Developing Professional Practice
CIPD Diploma in HRM Level 5
As an associate member of the CIPD, I am a skilled HR Advisor who is able to manage my time effectively, lead a team, and manage relationships at peer level, as well as at senior levels. My experience at ReCh Management Centre has allowed me to put theories into practice, and based on the ambitious plans for accelerated growth and increased profitability planned for the next six months, I feel that my projection will reflect my applied knowledge. When managing people, McGregor’s model, indicated below, shows to styles of management. Theory X is directive, whereas Theory Y is enabling, and looks at employee engagement/ teamwork in order to achieve the Organisational objective.
Although we would be inclined to assume that Theory Y is always best practice, and that is my natural management style, Theory X also has advantages. As Theory X is very ‘top down’, this style can be used when decisions need to be made in a short space or time, with no time for collaborative working. The decision is then cascaded to the teams for immediate effect. This sounds ineffective, however if as an organisation we practice Theory Y as the ‘norm’, when Theory X is practiced staff would be more receptive to the change. Within the realms of practicing the McGregor Theory Y Management style. French and Raven’s Five Sources of Power (1960) is important to understand, as this could aid in problem solving, negotiating and persuading and cross functional collaboration. Leadership influence depends on the type of power that the Leader can exercise over others.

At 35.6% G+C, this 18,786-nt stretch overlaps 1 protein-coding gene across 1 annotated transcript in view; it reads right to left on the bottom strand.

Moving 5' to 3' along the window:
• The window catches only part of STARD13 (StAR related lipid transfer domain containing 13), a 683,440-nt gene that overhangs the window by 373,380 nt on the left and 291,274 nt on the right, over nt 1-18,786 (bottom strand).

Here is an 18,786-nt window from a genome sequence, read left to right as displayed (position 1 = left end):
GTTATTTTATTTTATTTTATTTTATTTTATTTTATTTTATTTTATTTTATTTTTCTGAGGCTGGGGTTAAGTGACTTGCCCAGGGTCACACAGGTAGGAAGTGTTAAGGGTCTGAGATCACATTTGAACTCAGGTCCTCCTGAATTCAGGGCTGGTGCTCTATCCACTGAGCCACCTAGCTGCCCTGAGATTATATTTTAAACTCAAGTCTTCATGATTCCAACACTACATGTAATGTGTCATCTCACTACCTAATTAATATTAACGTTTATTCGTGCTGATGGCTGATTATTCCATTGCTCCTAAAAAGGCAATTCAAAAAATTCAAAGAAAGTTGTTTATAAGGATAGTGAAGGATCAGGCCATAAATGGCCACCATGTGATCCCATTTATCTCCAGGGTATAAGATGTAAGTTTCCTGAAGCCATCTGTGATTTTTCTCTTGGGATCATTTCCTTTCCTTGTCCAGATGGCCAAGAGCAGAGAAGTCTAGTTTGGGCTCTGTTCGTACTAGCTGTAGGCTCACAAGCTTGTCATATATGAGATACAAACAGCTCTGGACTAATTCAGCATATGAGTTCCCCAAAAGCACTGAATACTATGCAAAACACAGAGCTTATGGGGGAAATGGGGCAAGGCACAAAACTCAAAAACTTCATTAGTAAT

Reward Power – perception that the Leader has the ability and resources to obtain rewards for those who comply with directives Coercive Power – based on fear and the employee’s perception that the Leader has the ability to punish Legitimate Power – based on a perception that the Leader has the right because of their position within the organisation Referent Power – based on the employee’s identification with the Leader (looks/ personal characteristics/ reputation/ charisma etc.) Expert Power – based on the perception of the Leader as someone who is competent and has the knowledge of expertise in the given area. These five powers are effective, and as a Leader one should be able to use all 5, depending on the situation that arises. I feel that coercive power should be the last resort, because if we are building a forward thinking organisation, we would be recruiting people with the correct attitude, instilling desire and commitment, and teamwork. If we have to resort to using coercive power, we need to revisit our recruitment procedure. When managing staff, a project, or solving a problem, working collaboratively is essential in order to increase productivity, and achieve organisational objectives. During the 1960s and 70s, researchers developed general problem solving models to explain problem solving processes (Newell & Simon, 1972 and Bransford & Stein, 1984)
An example of problem-solving model is Bransford's IDEAL model: 1) Identify the problem
2) Define the problem
3) Explore solutions through looking at alternatives, brainstorming etc. 4) Act on the strategies
5) Look back and evaluate the effects of your activity
In 1983, Mayer defined problem solving as a multiple step process where the problem solver must find relationships between past experiences and the problem at hand and then act upon a solution. Mayer suggested three characteristics of problem solving: 1) Problem solving is inferred from past behaviour.
2) Problem solving results in behaviour that leads to a solution. 3) Problem solving is a process that involves manipulation of previous knowledge
In theory, the problem solving models look great and appear logical. At PPML, creative problem solving was often used, primarily to promote employee engagement but also because the workers using the product know what is...